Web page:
Editorial 29 November 2019
The merger of FCA and PSA stems from a long reflection on the future of the global car industry. Shipyards should go down a similar route to tackle the unknowns of tomorrow
THE MERGER OF FCA AND PSA WILL CREATE THE FOURTH BIGGEST GROUP IN THE GLOBAL AUTOMOTIVE SECTOR.«Discussions have opened a path to the creation of a new group with global scale and resources owned 50% by Groupe PSA shareholders and 50% by FCA shareholders», the press release issued by PSA and FCA explains, noting that the operation will create the fourth largest car manufacturer in the world, with 8.7 million vehicles sold annually.
We have discussed the automotive industry’s moves in the global market many times, and, in parallel, how the boating industry, and not just in Italy, is struggling to come up with a medium/long-term strategy. From east to west, all over the world, the modern era offers a varied panorama of cultures, traditions, and customs, but all with a highly commercial side linked to the use of goods and services.
Every day, the global market is becoming more like trench warfare, where competitors fight to give their product the edge. The complexity of the markets is a cause for reflection for every manufacturing sector and demands a clear strategy based on three key elements: creating a valid product, being an ethical company and having a revolutionary idea. Too often, ‘shady’ companies confuse the market, tarnishing the positive values possessed by the majority of operators. The Italian shipbuilding industry is currently number one in the world, but this leading position is fragile and must be defended with new industrial policies.
In our sector, you never hear rumours of partnerships, mergers or other types of collaboration between companies, let alone the designing of a new shared shipbuilding platform to lower research and development costs, or research into more efficient hulls for dinghies. The sector is made up of companies that don’t talk to one another for fear of losing their competitiveness. There is no need to add much more to the column inches already dedicated to being an ethical company.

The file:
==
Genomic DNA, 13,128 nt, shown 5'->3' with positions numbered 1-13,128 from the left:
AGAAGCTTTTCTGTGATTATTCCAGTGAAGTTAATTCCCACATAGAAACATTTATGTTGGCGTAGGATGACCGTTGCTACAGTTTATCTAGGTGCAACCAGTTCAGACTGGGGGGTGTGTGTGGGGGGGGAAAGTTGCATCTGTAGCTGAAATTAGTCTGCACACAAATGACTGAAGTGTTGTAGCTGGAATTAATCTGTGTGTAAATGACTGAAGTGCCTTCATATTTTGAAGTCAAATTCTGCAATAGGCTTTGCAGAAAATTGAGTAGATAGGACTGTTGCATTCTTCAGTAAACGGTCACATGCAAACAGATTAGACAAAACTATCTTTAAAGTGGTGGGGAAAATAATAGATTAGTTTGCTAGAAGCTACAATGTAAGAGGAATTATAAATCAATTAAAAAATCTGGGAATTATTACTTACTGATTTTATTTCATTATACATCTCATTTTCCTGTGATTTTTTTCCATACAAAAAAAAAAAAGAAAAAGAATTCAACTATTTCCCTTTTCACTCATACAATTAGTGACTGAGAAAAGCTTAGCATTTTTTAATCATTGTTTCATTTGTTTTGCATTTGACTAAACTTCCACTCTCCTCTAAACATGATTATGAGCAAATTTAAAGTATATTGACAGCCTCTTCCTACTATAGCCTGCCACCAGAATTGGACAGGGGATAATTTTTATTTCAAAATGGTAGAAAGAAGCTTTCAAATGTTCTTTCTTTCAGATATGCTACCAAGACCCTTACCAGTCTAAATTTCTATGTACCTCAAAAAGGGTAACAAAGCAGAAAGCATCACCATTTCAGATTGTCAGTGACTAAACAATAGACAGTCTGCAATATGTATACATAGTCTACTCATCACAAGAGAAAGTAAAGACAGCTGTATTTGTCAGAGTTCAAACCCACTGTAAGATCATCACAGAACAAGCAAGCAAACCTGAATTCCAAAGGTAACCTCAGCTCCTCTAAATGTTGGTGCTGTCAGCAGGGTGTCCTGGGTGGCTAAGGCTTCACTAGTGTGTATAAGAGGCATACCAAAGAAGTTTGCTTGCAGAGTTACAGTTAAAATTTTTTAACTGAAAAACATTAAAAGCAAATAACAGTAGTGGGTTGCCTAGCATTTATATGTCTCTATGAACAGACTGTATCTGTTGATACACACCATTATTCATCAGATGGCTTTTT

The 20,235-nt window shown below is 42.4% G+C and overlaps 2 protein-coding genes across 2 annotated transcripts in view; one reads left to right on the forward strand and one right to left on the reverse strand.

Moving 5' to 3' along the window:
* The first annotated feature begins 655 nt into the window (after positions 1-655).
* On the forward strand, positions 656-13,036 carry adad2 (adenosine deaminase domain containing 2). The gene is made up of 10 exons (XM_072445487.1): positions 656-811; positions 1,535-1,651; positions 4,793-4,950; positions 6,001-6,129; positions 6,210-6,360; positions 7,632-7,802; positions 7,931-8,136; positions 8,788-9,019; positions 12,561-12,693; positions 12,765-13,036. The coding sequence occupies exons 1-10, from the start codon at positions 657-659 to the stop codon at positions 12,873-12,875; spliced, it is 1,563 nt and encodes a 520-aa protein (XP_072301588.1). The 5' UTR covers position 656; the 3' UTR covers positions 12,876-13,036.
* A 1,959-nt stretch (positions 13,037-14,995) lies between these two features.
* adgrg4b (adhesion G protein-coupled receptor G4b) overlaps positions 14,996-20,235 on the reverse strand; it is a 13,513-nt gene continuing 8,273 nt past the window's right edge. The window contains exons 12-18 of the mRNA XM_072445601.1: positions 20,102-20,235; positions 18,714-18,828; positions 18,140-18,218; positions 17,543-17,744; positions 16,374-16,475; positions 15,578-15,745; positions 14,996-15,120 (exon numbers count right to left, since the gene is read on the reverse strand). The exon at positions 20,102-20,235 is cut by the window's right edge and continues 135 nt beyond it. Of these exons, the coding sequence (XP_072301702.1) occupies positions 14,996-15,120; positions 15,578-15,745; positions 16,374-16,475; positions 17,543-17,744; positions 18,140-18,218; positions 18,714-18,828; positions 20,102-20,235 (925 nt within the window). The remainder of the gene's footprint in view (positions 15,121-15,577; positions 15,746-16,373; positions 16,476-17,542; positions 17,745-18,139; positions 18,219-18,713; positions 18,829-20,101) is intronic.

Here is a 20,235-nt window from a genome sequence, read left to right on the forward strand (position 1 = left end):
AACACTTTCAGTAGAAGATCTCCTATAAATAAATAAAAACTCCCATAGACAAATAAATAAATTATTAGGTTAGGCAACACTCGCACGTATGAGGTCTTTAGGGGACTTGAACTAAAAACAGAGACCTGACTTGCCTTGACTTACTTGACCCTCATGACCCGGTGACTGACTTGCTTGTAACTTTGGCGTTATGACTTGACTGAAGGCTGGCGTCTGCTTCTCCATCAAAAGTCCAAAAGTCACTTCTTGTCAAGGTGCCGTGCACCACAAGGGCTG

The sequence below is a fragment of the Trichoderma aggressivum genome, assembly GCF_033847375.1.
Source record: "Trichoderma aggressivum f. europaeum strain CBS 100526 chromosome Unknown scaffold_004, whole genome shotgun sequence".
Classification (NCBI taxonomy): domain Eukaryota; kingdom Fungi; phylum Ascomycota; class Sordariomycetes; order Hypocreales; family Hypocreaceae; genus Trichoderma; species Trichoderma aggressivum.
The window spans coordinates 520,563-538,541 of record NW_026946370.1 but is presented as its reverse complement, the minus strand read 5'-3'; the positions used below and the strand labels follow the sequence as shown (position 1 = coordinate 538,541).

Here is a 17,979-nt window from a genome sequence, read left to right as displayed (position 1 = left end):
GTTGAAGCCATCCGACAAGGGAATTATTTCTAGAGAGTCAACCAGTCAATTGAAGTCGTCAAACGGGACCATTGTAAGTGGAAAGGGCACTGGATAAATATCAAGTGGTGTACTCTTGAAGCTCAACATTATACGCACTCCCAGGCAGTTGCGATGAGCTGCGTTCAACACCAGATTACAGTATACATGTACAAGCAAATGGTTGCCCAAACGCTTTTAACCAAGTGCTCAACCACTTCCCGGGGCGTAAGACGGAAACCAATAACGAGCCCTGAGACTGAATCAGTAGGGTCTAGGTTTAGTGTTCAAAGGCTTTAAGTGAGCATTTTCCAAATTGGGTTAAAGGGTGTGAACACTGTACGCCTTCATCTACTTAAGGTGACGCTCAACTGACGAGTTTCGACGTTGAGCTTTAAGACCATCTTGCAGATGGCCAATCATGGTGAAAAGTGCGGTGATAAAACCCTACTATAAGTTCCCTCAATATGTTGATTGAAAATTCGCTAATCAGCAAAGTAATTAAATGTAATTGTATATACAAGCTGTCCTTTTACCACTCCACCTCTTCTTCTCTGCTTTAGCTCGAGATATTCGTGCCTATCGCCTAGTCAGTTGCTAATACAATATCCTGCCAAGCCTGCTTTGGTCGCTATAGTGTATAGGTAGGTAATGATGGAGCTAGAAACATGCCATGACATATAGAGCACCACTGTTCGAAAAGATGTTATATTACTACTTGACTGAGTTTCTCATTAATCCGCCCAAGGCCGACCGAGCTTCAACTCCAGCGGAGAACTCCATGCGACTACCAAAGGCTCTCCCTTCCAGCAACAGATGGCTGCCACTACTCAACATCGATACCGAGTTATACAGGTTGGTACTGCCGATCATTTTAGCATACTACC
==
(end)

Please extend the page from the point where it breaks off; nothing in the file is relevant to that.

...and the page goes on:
It still puzzles me how easy it is to throw together a shipbuilding company, thanks to the non-existent entry barriers to the market. Not to mention the total lack of checks by the authorities, who don’t have the staff to ensure the minimum requirements are adhered to. Nor is there any political will to fight the illegal practices of those trying to cheat the system, or even public scorn towards those who, having caused a disaster, return and expect to be treated with the utmost respect.
There is no need to set the entry barriers in law; all that is needed is to take the quality of boats to such a level of complexity that it would be impossible to be competitive on the market without adequate financial and intellectual resources. The size of Italian companies does not currently allow sufficient investment to create something truly revolutionary. Things progress one step at a time, tinkering around the edges.
For this reason, when I see FCA and PSA merging to tackle the challenges posed by the future, I feel admire of the sector that has influenced every industrial policy introduced over the last 100 years. I would like Italian shipyards to be a model of the utmost excellence, and they have the capacity to do just that. From the designers and the shipyards to universities, research centres and the makers of the various components, all parts of the system could produce even more extraordinary results if they were given help to work on shared products.
My plea is therefore that we reflect deeply on the reasons for the merger of FCA and PSA and the effect it will have on the global automotive industry.
(The boating of tomorrow – Barchemagazine.com – December 2019)